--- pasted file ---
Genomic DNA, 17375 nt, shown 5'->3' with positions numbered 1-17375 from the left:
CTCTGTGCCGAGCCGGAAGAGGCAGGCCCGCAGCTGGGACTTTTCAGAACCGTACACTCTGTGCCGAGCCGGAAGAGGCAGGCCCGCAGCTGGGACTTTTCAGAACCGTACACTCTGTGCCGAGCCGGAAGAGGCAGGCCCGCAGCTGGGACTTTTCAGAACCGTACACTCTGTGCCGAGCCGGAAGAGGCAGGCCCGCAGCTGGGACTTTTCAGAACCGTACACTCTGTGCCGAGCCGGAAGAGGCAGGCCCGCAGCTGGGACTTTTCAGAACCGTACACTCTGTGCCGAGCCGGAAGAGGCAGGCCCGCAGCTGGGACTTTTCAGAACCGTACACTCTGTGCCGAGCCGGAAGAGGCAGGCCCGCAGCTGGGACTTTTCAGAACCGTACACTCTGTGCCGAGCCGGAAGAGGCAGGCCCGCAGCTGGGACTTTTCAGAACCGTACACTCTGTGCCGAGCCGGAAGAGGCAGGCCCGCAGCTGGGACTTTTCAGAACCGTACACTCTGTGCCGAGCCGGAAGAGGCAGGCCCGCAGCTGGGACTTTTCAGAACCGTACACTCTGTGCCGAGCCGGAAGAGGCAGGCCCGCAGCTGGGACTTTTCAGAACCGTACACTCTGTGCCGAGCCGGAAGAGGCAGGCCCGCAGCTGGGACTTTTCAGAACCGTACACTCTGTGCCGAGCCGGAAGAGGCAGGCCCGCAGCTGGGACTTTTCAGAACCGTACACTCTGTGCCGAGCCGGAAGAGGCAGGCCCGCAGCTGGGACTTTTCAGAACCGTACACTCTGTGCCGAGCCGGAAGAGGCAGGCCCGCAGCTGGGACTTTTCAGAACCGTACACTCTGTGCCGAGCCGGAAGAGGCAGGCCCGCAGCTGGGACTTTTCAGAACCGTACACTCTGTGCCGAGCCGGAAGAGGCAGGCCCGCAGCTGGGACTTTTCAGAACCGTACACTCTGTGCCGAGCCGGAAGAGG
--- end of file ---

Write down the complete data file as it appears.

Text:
Genomic DNA, 17375 nt, shown 5'->3' with positions numbered 1-17375 from the left:
CTCTGTGCCGAGCCGGAAGAGGCAGGCCCGCAGCTGGGACTTTTCAGAACCGTACACTCTGTGCCGAGCCGGAAGAGGCAGGCCCGCAGCTGGGACTTTTCAGAACCGTACACTCTGTGCCGAGCCGGAAGAGGCAGGCCCGCAGCTGGGACTTTTCAGAACCGTACACTCTGTGCCGAGCCGGAAGAGGCAGGCCCGCAGCTGGGACTTTTCAGAACCGTACACTCTGTGCCGAGCCGGAAGAGGCAGGCCCGCAGCTGGGACTTTTCAGAACCGTACACTCTGTGCCGAGCCGGAAGAGGCAGGCCCGCAGCTGGGACTTTTCAGAACCGTACACTCTGTGCCGAGCCGGAAGAGGCAGGCCCGCAGCTGGGACTTTTCAGAACCGTACACTCTGTGCCGAGCCGGAAGAGGCAGGCCCGCAGCTGGGACTTTTCAGAACCGTACACTCTGTGCCGAGCCGGAAGAGGCAGGCCCGCAGCTGGGACTTTTCAGAACCGTACACTCTGTGCCGAGCCGGAAGAGGCAGGCCCGCAGCTGGGACTTTTCAGAACCGTACACTCTGTGCCGAGCCGGAAGAGGCAGGCCCGCAGCTGGGACTTTTCAGAACCGTACACTCTGTGCCGAGCCGGAAGAGGCAGGCCCGCAGCTGGGACTTTTCAGAACCGTACACTCTGTGCCGAGCCGGAAGAGGCAGGCCCGCAGCTGGGACTTTTCAGAACCGTACACTCTGTGCCGAGCCGGAAGAGGCAGGCCCGCAGCTGGGACTTTTCAGAACCGTACACTCTGTGCCGAGCCGGAAGAGGCAGGCCCGCAGCTGGGACTTTTCAGAACCGTACACTCTGTGCCGAGCCGGAAGAGGCAGGCCCGCAGCTGGGACTTTTCAGAACCGTACACTCTGTGCCGAGCCGGAAGAGGCAGGCCCGCAGCTGGGACTTTTCAGAACCGTACACTCTGTGCCGAGCCGGAAGAGG